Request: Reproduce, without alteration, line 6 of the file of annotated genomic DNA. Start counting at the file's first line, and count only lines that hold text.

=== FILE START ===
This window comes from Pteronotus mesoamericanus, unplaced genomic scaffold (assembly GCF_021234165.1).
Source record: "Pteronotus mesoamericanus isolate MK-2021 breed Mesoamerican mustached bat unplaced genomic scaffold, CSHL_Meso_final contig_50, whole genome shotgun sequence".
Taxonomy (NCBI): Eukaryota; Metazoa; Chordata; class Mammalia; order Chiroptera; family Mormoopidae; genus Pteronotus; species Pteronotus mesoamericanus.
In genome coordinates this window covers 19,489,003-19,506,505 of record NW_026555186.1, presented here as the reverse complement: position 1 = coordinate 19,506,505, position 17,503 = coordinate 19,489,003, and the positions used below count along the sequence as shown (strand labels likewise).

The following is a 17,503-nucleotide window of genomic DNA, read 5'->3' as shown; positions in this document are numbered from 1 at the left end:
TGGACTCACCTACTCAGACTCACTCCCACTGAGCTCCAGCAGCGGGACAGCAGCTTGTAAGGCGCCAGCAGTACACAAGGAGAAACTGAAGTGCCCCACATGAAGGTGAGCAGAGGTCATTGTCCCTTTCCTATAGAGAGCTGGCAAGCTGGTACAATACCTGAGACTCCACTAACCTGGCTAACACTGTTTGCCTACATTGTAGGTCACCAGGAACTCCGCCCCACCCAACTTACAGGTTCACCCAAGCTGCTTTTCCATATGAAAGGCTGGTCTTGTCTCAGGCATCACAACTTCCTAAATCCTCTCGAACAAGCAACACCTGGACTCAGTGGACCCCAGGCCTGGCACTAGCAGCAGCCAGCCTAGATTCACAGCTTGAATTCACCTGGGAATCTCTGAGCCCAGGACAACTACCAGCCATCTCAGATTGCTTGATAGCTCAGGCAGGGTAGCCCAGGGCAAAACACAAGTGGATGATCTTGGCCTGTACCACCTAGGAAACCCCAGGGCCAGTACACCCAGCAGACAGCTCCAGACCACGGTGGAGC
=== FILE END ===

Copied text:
TGGACTCACCTACTCAGACTCACTCCCACTGAGCTCCAGCAGCGGGACAGCAGCTTGTAAGGCGCCAGCAGTACACAAGGAGAAACTGAAGTGCCCCACATGAAGGTGAGCAGAGGTCATTGTCCCTTTCCTATAGAGAGCTGGCAAGCTGGTACAATACCTGAGACTCCACTAACCTGGCTAACACTGTTTGCCTACATTGTAGGTCACCAGGAACTCCGCCCCACCCAACTTACAGGTTCACCCAAGCTGCTTTTCCATATGAAAGGCTGGTCTTGTCTCAGGCATCACAACTTCCTAAATCCTCTCGAACAAGCAACACCTGGACTCAGTGGACCCCAGGCCTGGCACTAGCAGCAGCCAGCCTAGATTCACAGCTTGAATTCACCTGGGAATCTCTGAGCCCAGGACAACTACCAGCCATCTCAGATTGCTTGATAGCTCAGGCAGGGTAGCCCAGGGCAAAACACAAGTGGATGATCTTGGCCTGTACCACCTAGGAAACCCCAGGGCCAGTACACCCAGCAGACAGCTCCAGACCACGGTGGAGC